The state is still wrestling with how to handle offenders who killed multiple victims as teenagers and are now serving more than one life sentence. The amount of years that must be served before parole varies greatly depending on whether multiple sentences are served consecutively or concurrently.
The state Supreme Court recently upheld three consecutive life sentences for Mahdi Hassan Ali, who killed three people in a Minneapolis market in 2010. He won’t be eligible to seek parole until he serves 90 years, which his attorneys say amounts to a life sentence. They argued that the three sentences should run together, so he’d be eligible for release after 30 years. His attorneys are seeking a U.S. Supreme Court review.
In its decision, the state’s highest court said the U.S. Supreme Court rulings don’t squarely address how multiple sentences should be handled, so absent further guidance it would not apply the federal rulings.
The final decision in the Ali case could affect two other offenders: Brian Lee Flowers, 25, and Stafon Thompson, 26, were 16 and 17 when they killed a mother and son in Minneapolis in 2008. Both were initially sentenced to mandatory life without parole.
Flowers was resentenced earlier this year to two concurrent sentences of life with the possibility of parole, meaning he can seek parole after 30 years. Prosecutors are appealing, arguing that Flowers’ sentences should be consecutive. His resentencing was carried out before the Minnesota Supreme Court ruled on the Ali case.
U.S. Supreme Court’s ruling on mandatory life sentences without parole for teens has left confusion in Minnesota and nationwide. By Randy Furst Star Tribune NOVEMBER 30, 2014
Five years ago, teenagers Stafon Thompson and Brian Flowers were convicted in separate trials of first-degree murder in a gruesome double-slaying in south Minneapolis. Both were sentenced to life in prison without parole.
Now one local federal judge, Joan Ericksen, has declared that Flowers’ sentence must be reconsidered based on a new U.S. Supreme Court decision that changed the law on juveniles sentenced to life without parole.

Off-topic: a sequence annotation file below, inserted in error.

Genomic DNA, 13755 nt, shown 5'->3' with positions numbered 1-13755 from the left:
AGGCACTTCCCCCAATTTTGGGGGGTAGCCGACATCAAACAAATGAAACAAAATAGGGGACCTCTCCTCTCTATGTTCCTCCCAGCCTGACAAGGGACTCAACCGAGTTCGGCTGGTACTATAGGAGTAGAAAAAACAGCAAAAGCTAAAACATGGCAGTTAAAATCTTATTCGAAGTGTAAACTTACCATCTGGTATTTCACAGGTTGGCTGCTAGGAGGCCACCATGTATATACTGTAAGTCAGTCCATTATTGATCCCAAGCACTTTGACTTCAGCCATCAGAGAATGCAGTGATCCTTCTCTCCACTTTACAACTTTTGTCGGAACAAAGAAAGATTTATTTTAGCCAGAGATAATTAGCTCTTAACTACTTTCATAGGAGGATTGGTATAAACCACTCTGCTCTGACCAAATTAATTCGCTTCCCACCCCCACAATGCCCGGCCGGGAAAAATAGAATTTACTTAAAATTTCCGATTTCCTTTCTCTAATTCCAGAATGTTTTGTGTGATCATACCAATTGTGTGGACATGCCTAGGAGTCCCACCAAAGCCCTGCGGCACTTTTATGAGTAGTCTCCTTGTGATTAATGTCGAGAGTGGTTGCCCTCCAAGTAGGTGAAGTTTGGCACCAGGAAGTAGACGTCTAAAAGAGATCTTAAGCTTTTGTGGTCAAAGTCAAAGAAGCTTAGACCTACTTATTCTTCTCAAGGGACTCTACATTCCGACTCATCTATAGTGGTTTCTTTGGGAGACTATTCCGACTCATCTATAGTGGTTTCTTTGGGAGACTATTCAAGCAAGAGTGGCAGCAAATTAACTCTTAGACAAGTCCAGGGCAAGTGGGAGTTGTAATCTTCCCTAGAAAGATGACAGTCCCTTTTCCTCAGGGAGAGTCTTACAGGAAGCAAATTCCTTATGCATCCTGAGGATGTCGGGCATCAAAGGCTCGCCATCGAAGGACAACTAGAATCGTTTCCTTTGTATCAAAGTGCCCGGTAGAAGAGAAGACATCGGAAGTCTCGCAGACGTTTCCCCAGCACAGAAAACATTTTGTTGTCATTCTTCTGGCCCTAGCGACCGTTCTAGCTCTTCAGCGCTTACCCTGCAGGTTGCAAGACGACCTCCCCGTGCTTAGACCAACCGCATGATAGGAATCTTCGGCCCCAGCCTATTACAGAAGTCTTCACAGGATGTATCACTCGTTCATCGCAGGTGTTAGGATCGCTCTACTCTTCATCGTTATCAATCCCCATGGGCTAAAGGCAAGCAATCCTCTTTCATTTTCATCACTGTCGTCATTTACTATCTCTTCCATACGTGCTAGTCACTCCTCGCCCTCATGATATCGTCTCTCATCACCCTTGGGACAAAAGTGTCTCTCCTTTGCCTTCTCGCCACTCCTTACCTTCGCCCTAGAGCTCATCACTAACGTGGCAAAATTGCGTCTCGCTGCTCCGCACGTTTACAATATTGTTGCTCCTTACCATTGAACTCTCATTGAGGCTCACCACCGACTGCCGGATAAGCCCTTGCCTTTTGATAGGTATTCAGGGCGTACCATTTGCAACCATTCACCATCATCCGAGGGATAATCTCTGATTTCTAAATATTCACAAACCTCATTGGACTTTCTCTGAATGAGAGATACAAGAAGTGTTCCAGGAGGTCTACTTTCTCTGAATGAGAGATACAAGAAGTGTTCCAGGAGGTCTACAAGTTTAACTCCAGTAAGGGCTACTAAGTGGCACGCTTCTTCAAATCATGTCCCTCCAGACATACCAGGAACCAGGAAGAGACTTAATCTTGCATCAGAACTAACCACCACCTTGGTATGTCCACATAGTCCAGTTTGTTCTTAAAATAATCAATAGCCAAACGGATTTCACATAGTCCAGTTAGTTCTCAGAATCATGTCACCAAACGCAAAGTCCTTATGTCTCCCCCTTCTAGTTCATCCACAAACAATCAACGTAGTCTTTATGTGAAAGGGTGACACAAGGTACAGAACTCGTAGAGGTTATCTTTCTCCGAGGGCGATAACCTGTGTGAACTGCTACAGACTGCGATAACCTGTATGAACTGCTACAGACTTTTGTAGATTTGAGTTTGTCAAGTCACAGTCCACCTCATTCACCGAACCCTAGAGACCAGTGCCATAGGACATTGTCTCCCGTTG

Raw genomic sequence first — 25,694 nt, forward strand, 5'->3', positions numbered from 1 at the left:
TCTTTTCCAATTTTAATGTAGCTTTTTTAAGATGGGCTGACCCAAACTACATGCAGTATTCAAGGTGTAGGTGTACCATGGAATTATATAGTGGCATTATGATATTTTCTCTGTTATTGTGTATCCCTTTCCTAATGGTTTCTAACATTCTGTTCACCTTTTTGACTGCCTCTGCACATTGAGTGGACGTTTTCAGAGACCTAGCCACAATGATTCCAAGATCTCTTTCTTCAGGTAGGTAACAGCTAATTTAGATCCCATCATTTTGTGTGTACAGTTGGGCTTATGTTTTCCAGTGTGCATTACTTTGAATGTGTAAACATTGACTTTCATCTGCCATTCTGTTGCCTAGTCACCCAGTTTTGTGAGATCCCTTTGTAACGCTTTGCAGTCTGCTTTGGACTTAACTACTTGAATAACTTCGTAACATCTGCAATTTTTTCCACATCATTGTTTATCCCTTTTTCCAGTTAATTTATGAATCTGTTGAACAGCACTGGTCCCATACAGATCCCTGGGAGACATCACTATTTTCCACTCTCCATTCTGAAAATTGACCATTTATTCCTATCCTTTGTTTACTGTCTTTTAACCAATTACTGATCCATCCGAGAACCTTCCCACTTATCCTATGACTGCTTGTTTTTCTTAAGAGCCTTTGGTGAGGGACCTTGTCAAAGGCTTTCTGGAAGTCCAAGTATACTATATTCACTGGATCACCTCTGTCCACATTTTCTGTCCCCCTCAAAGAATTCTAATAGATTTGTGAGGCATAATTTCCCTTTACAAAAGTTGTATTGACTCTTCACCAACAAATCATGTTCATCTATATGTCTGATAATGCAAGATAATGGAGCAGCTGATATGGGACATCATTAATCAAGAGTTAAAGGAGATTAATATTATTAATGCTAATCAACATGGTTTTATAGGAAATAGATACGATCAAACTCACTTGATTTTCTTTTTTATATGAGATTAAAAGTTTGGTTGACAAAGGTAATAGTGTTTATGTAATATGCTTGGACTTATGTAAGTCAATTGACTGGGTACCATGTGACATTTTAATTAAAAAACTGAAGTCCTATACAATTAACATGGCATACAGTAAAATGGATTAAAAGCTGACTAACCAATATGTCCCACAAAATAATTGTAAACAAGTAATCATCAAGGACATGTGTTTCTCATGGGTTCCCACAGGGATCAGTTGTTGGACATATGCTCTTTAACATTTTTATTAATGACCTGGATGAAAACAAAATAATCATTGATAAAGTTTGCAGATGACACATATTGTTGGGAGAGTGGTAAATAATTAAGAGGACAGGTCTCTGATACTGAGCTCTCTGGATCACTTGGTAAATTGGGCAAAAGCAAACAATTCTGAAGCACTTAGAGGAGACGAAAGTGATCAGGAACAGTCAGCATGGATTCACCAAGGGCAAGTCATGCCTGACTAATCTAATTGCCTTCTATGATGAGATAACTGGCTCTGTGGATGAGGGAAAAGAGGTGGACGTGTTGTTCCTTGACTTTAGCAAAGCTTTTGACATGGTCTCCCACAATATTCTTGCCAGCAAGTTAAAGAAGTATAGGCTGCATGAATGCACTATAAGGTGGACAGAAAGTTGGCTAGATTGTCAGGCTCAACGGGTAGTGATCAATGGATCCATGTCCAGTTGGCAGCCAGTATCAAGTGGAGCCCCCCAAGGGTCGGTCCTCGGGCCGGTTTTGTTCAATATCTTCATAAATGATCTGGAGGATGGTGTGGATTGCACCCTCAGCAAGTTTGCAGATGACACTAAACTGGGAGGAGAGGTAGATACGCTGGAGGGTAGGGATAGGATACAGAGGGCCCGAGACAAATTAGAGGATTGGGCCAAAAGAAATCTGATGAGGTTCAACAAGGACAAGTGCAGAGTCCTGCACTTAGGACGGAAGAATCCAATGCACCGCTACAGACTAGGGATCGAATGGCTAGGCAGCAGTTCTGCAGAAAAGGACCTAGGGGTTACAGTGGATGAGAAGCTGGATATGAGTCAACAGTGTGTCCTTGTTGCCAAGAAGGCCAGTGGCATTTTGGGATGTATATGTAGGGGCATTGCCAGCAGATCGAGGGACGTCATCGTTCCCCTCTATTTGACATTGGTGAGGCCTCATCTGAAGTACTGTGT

A second local federal judge, Patrick Schiltz, has taken an opposite view. He ruled that the high court decision applies only to new cases, and Thompson should not have his sentence reconsidered.
The conflicting rulings put Minnesota squarely in the middle of an intensifying legal fight over mandatory sentences for juvenile offenders convicted of murder.
“It is representative of the confusion we are seeing across the country,” said Marsha Levick, chief counsel of the Juvenile Law Center, a national organization based in Philadelphia.
Nine state Supreme Courts have ruled that the U.S. Supreme Court’s decision to outlaw mandatory life sentences for juveniles convicted of murder must be applied retroactively, potentially altering the fate of hundreds of prisoners.
Four state Supreme Courts, including Minnesota, said previous convictions should not be reconsidered.
The split over Thompson/Flowers has been appealed to the 8th U.S. Circuit Court of Appeals. Other federal appeals courts are weighing the issue, and the debate might ultimately land at the U.S. Supreme Court.
At stake are the sentences of an estimated 2,500 U.S. prisoners who were juveniles when they were sentenced to life without parole, including eight from Minnesota.
“My lawyers have advised me to remain pessimistic about the situation,” Flowers, now 23, said in a telephone interview from Minnesota’s Oak Park Heights prison. Thompson declined to be interviewed.
The U.S. Supreme Court ruled in 2012 that mandatory life sentences for juveniles without parole are unconstitutional. Trial judges must now consider other factors, including the youth’s maturity and role in the crime before deciding if life without parole is warranted.
But the court left open the question about whether convictions imposed before its ruling need to be reconsidered.
“I think that we have condemned so many children to die in prison it is troubling,” said Bryan Stevenson, an Alabama attorney who successfully argued the 2012 case before the U.S. Supreme Court.
Stevenson, who spoke at the Westminster Town Hall Forum in Minneapolis on Tuesday, said in an interview that laws that establish life sentences without parole were created for adult criminals who have no hope for change.
“But you can never say that about a child,” Stevenson said. “Every child will change biologically, physically, psychologically and to pretend they don’t change is not only not scientific it is also pretty abusive in my opinion.”